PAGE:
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Profs take whack at expensive textbooks

By Clifton B. Parker on July 24, 2009 in University

In the midst of the financial crisis, UC Davis professors are searching for ways to make textbooks more affordable for students.

Expensive, used textbooks have long been a bone of contention among college students. The issue is taking on a greater sense of urgency as the cost of education escalates in the UC system and beyond. The good news is that online tools may help narrow the budget gap on highly expensive textbooks.

Delmar Larson, a professor of chemistry, is developing a chemistry wiki online where students can submit their own material and access contributions from others.

He launched the site in 2008, and it now runs on a standalone server.

“The idea is that chemistry is a relatively old field,” he said. “It has been around for a long time -- some of the content of the textbooks we teach in our classes has not changed for decades.”

It is not always reasonable to make students pay for a book that has not changed for several years, Larsen added. So he decided to research an alternative to expensive textbooks.

“I did not have time to write my own textbook, so I took advantage of the wiki philosophy where multiple authors contribute to a specific site or resource,” he said. “The idea was to get the students themselves to write the textbook.”

A decade ago, people did not think it was a viable option for multiple people to contribute to one core source, Larsen said. However, Wikipedia has recently demonstrated that this system can work in certain circumstances.

The upshot of the wiki project is to essentially create a textbook that is written by the students, he said. One of the key points of the project is to include all of chemistry in the text.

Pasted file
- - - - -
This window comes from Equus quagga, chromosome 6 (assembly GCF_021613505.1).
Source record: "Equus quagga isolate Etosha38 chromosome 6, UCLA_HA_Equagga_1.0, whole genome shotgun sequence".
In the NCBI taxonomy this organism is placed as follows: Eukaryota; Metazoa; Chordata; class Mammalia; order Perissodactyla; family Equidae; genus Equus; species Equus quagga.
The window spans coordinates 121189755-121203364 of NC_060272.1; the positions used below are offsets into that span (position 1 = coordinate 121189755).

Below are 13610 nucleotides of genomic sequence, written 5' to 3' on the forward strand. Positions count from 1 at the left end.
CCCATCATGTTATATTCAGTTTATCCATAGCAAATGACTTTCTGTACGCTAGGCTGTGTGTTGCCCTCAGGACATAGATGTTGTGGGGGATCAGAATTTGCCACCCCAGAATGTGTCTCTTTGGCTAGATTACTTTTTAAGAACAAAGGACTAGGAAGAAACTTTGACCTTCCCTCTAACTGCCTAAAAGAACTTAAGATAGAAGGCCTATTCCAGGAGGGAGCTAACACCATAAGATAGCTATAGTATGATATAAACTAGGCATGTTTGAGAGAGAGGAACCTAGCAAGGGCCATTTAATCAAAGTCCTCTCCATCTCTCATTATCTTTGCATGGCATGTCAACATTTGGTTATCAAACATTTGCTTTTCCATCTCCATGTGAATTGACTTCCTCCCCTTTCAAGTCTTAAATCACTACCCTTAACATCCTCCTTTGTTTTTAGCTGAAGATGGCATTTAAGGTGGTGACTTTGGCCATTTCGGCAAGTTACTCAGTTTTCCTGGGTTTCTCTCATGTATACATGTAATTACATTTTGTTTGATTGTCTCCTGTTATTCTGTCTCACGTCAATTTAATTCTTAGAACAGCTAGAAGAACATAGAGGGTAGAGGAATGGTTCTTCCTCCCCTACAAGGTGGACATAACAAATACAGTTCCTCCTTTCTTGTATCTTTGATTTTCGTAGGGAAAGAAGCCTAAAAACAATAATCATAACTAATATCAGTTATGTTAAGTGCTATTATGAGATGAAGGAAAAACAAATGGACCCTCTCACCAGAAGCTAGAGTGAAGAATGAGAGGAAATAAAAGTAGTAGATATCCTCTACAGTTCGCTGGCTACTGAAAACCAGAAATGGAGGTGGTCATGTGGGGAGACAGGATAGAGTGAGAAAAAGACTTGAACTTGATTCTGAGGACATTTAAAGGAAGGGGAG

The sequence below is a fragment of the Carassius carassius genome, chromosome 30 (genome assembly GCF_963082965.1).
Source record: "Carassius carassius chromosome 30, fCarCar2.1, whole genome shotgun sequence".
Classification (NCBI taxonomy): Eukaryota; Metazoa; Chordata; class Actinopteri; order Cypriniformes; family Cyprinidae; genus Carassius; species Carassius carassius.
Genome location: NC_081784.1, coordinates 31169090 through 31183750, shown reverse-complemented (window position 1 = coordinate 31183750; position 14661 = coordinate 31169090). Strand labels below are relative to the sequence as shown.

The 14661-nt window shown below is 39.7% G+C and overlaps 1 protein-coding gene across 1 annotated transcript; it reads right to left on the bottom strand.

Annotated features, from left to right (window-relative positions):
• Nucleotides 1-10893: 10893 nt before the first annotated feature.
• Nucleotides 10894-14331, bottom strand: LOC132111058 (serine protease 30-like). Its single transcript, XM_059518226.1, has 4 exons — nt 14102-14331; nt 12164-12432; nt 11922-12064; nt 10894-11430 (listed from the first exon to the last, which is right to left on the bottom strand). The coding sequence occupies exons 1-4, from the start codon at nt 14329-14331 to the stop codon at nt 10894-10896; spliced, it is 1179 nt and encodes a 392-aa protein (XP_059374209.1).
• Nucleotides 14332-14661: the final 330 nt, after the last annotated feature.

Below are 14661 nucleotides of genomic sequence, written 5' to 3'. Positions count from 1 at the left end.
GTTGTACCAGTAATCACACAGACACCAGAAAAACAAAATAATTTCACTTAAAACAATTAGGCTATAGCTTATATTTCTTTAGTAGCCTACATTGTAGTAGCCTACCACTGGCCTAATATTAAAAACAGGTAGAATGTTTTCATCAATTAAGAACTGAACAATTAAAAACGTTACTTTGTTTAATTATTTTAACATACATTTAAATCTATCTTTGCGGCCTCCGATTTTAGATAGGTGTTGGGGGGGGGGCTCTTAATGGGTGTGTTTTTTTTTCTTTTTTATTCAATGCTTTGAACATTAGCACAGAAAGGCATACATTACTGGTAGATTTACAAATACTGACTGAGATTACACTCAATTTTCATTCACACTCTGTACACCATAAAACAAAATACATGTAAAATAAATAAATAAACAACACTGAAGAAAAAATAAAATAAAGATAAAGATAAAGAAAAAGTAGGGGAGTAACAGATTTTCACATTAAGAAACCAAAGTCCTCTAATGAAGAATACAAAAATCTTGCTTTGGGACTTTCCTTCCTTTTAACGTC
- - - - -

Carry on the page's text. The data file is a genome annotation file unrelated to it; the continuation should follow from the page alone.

“No one would create a textbook that included all elements of chemistry,” Larsen said. “We are doing it slowly, and bringing in other schools -– community colleges and other universities -– to bring it up to speed.”

Larsen is trying to get students directly involved in the project, rather than have all of his class texts controlled by staff and faculty.

So far, student response to Larsen’s chemistry wiki has been positive. He said that students have said that they benefit from contributing to and learning from the wiki.

Andrew Waldron, vice chair for undergraduate matters and professor in mathematics, is also evaluating affordable textbook alternatives.

“We see various things happening to students,” Waldron said. “Students have to spend a lot of money on textbooks, and publishers will come out with a new version of the textbook, but really they are just playing around with the used book market.”

When publishers create new editions of textbooks, the content is often the same, but some of the sections are rearranged, or slightly altered, he said. Perhaps the campus can play a role in bringing classroom content to students.

“Where possible, we would like to produce our own materials which could supplement or take the place of a textbook,” Waldron said. “We also want to look at situations where we can improve the material being used in classes.”

For example, the mathematics department looks at course syllabi to evaluate how well the books are being used whether new or supplemental material should be created, Waldron said.

Historically, the job of textbooks has been to get information to students but also to create a product that was aesthetically pleasing and easy to use, he said. Today, the Internet can help in creating new material and, in some cases, lessening the need for expensive print publishing products.

“Creating an online text is also dynamic –- we find things that work well and things that don’t,” Waldron said. “We can fix mistakes, add exercises, it’s good for the visibility of our department in general because the more material we put online, the more other departments can use it.”

However, despite the innovative appeal of online textbooks, some students believe that something is lost in not having a hard copy of a book.

“If online textbooks were a lot cheaper, I would probably want to use them,” said Keiko Narasaki, an animal science major and current summer school student. “But I think a lot of people like to have something to hold and read –- a lot of students still print up homework assignments and reading materials so they can have it in hand.”

Waldron said that he and several other math professors are planning to experiment with online texts to supplement their own class notes.

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Caitlin Cobb is a News Service intern.

Media contact(s)

Clifton B. Parker, Dateline, (530) 752-1932,